Once a flourishing part of extensive riparian habitats in southeastern Arizona and northern Sonora, Mexico, the Huachuca water umbel has been reduced to a handful of discontinuous clumps in a handful of Southwest wetlands. To ensure the plant didn't dry up altogether, the Center petitioned the U.S. Fish and Wildlife Service to list the species under the Endangered Species Act in 1996. It was listed the following year. We've also challenged grazing allotments that threaten numerous obligate wetland species, including the Huachuca water umbel.
The Huachuca water umbel has a unique ability to expand its population quickly after a flood, moving to disturbed habitat until competition with other species becomes too great. But to use this method, the plant needs refugia — places that let it escape the effects of floods — as well as an unaltered watershed flow system and a healthy riparian community. With suitable wetland habitat rapidly disappearing from the Southwest, this opportunistic herb is having trouble finding opportunities.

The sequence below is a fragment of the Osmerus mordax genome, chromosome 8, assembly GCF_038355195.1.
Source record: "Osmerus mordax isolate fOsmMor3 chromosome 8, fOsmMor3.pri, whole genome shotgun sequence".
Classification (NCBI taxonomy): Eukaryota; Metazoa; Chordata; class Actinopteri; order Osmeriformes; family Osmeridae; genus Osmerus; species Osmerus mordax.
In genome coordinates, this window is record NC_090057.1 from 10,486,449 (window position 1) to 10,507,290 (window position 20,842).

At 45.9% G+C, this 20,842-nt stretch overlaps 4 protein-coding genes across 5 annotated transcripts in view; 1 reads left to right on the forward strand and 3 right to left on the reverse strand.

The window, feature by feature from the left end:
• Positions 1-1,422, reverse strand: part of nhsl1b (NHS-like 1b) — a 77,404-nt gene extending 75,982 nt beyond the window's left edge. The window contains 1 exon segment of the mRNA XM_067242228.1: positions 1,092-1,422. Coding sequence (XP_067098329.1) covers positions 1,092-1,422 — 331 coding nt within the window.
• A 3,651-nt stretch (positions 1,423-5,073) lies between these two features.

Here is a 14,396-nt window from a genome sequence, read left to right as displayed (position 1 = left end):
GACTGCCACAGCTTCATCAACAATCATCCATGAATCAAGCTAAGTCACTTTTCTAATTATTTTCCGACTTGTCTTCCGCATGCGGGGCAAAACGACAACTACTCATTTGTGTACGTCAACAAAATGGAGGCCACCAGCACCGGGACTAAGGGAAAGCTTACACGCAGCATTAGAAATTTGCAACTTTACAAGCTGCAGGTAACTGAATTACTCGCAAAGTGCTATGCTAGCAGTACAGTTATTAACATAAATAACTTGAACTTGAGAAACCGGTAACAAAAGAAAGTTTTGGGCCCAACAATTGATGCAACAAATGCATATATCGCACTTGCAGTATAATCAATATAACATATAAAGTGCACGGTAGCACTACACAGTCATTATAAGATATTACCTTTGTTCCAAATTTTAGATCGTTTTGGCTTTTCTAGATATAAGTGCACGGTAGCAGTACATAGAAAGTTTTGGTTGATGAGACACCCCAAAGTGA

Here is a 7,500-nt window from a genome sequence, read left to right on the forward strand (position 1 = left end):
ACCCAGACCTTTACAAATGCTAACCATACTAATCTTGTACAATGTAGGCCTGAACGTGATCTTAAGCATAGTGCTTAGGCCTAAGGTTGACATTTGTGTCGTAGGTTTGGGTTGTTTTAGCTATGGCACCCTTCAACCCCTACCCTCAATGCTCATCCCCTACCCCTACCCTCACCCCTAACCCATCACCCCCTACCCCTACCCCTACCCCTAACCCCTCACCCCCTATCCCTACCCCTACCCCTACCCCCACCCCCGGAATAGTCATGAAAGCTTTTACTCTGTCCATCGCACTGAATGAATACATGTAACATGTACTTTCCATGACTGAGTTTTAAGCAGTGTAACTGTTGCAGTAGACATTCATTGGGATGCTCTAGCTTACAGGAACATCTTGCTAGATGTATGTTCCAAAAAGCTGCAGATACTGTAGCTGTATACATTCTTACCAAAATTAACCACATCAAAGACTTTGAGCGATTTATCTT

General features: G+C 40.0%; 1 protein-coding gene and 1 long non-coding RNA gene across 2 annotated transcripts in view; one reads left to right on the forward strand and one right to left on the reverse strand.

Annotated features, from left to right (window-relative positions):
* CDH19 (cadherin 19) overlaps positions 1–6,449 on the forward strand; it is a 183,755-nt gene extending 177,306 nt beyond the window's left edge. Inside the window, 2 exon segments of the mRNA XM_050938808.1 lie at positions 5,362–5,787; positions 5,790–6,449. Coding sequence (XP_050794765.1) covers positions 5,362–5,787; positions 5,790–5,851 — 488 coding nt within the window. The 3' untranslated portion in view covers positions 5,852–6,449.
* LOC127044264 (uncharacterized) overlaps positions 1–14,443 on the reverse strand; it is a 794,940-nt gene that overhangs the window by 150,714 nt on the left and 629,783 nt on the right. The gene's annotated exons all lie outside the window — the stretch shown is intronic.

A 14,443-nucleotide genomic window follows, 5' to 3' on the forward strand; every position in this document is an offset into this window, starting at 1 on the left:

The San Pedro River, one of the water umbel's main habitats, is drying up due to unplanned growth and lack of water-conservation planning. Largely to blame is Fort Huachuca, an Arizona military compound that shares its name with the Huachuca water umbel — but apparently doesn't want to share the area's water. To protect the San Pedro and its endangered inhabitants, the Center filed a lawsuit in 2001 and forced Fort Huachuca to improve its feeble water conservation plan the next year. We continue to help the water umbel through our San Pedro River Campaign, which seeks to reform water use in the river basin and ensure that water remains in the river's tributaries.
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Contact: Kierán Suckling